Having attended the SamaBhav film festival held in Christ University, Bangalore and then at Bhavan’s College, Mumbai during November and December 2019, I can honestly say that I’ve gained significant insights into the issues of masculinity, sexuality, patriarchy, gender-based violence and abuse, and how these intersect with factors such as caste, religion and class within the Indian context. Further, it has facilitated my own personal journey in understanding what masculinity and gender equality looks like, and how I can best promote equality across sexes, genders and sexualities on my personal and professional life and studies. Samabhav is unique and crucial in its role of providing an open forum and safe space to discuss these important topics, which are too often considered taboo in Indian society. By providing this space and encouraging discussions, Samabhav and MAVA facilitate the first pivotal element of positive social change, which is having healthy, constructive conversations about such important topics.
Multiple Expressions of Masculinity and Femininity
The films have deepened my understanding that there is a plurality of ways to express masculinity, and even femininity, and that we need to recognise, accept and celebrate these different expressions. Films which showcase these different expressions help break the hegemonic notions of masculinity and femininity within society, which is often toxic, constricting our identities to fit within certain constructed gender roles. This harms not only women, but also men. Where women are expected to be submissive and emotional, likewise men are not given an accepted space to be vulnerable and sensitive, furthering the disconnect between all sexes and genders, and restraining our acceptance and love for one another as humans.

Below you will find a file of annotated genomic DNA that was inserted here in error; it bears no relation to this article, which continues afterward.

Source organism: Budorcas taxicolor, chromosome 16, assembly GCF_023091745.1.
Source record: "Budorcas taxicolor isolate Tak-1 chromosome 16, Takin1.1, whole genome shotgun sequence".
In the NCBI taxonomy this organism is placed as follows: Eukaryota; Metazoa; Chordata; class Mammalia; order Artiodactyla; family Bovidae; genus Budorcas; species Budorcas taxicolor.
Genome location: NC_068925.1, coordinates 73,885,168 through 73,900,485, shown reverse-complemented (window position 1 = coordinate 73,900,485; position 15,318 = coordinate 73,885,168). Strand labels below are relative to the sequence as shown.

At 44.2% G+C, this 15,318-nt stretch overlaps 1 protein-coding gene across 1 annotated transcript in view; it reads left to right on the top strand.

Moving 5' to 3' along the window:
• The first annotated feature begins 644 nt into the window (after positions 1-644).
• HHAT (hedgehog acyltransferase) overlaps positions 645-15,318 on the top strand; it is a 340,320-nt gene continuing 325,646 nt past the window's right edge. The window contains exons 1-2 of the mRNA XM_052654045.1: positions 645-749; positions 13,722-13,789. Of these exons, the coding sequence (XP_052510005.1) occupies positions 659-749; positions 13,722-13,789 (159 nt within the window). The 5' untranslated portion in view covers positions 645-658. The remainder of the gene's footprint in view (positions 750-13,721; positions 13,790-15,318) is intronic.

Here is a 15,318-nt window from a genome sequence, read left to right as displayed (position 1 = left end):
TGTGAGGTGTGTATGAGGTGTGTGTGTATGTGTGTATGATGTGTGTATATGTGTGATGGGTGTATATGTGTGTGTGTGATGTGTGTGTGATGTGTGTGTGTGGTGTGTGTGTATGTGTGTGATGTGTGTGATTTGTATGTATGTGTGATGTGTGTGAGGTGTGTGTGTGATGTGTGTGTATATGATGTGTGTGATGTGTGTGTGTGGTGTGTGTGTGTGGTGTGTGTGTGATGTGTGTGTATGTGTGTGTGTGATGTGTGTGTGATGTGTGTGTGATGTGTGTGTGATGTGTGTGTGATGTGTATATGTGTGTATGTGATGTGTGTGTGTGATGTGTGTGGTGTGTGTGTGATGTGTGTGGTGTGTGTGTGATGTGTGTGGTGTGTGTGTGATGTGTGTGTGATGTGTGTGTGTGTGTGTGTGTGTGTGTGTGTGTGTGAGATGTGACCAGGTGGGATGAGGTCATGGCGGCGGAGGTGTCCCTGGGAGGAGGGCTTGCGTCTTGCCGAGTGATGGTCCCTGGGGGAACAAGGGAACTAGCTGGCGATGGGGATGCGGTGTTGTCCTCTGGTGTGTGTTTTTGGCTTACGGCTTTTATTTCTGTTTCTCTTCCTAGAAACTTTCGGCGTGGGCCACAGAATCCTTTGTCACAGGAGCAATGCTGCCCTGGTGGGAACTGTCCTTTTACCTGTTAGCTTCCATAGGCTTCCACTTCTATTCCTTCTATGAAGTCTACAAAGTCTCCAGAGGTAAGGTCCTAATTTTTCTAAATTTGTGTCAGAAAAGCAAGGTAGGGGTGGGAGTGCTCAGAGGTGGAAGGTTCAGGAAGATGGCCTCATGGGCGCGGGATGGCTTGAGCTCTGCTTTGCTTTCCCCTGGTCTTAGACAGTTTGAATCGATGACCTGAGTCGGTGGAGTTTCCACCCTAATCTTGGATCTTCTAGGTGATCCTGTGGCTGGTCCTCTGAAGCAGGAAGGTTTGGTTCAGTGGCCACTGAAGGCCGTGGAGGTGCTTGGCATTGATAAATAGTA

Protection or Oppression?
I’ve learned that oppression of women by men can often come under the guise of protectionism, where men believe they are doing the ‘right’ thing by dictating spaces they are allowed in, when and with whom. However, this negates the agency of the women themselves, and is a manifestation of control and often moral policing, usually to protect ‘honour’, which seems to usually mean the male ego; as exemplified in the film Bachelor Girls.
Several of the films made me realise how gendered spaces are within the Indian context. Broadly speaking, women’s place is in the private spaces - primarily at home – whilst men dominate public spaces. These gendered spaces are reinforced by constructed gender roles, of women as housewives and caregivers, and men as breadwinners, which reinforces the prevalent patriarchal ideology within Indian society. Further, these spaces don’t accommodate for those who don’t identify as either male or female, causing ostracization.
Pathways for a more Gender-just Future
Through these films I’ve learnt the importance of media - especially alternative film - in challenging these problematic social constructs of sexuality, gender and masculinity. Film makers, journalists and other storytellers provide these platforms for discussion, in engaging and accessible forms. These discussions are the sort we need to have with each other, and ourselves, which is the start of breaking these toxic social constructions. These discussions need to go together with greater gender and sex education and stricter gender-justice laws.
I observed that in both Christ and Bhavans College, there was admirable audience participation and discussion amongst the student body, which resulted in healthy and constructive dialogues between each other and the panellists and directors. This was really enlightening to observe, as often participants would share personal anecdotes, or even share how their views and perceptions were challenged and changing. Hearing such healthy discussions around topics of sexuality, gender, gendered violence and masculinity was really heartening, and it was clear that the film festival was providing a safe space where these discussions and questions could take place.
Notable Films Seen
Kaaye Kaaye Sexual –